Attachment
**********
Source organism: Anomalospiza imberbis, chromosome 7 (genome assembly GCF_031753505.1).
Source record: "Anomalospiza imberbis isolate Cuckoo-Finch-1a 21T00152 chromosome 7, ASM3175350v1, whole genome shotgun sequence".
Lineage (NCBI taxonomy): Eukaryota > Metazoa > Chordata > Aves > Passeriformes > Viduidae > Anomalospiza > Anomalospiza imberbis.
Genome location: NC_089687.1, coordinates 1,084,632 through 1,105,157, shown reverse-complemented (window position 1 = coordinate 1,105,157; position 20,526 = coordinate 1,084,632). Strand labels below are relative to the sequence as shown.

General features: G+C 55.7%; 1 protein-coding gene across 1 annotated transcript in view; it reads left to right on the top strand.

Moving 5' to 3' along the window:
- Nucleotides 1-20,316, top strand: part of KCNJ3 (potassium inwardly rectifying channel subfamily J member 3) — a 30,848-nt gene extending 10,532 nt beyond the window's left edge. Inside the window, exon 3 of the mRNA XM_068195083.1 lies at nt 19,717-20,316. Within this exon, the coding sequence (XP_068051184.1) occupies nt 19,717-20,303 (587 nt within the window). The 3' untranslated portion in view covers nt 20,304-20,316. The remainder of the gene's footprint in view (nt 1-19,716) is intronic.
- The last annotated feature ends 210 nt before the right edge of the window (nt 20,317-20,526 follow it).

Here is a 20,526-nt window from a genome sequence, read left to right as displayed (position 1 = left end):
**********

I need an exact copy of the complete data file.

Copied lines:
Source organism: Anomalospiza imberbis, chromosome 7 (genome assembly GCF_031753505.1).
Source record: "Anomalospiza imberbis isolate Cuckoo-Finch-1a 21T00152 chromosome 7, ASM3175350v1, whole genome shotgun sequence".
Lineage (NCBI taxonomy): Eukaryota > Metazoa > Chordata > Aves > Passeriformes > Viduidae > Anomalospiza > Anomalospiza imberbis.
Genome location: NC_089687.1, coordinates 1,084,632 through 1,105,157, shown reverse-complemented (window position 1 = coordinate 1,105,157; position 20,526 = coordinate 1,084,632). Strand labels below are relative to the sequence as shown.

General features: G+C 55.7%; 1 protein-coding gene across 1 annotated transcript in view; it reads left to right on the top strand.

Moving 5' to 3' along the window:
- Nucleotides 1-20,316, top strand: part of KCNJ3 (potassium inwardly rectifying channel subfamily J member 3) — a 30,848-nt gene extending 10,532 nt beyond the window's left edge. Inside the window, exon 3 of the mRNA XM_068195083.1 lies at nt 19,717-20,316. Within this exon, the coding sequence (XP_068051184.1) occupies nt 19,717-20,303 (587 nt within the window). The 3' untranslated portion in view covers nt 20,304-20,316. The remainder of the gene's footprint in view (nt 1-19,716) is intronic.
- The last annotated feature ends 210 nt before the right edge of the window (nt 20,317-20,526 follow it).

Here is a 20,526-nt window from a genome sequence, read left to right as displayed (position 1 = left end):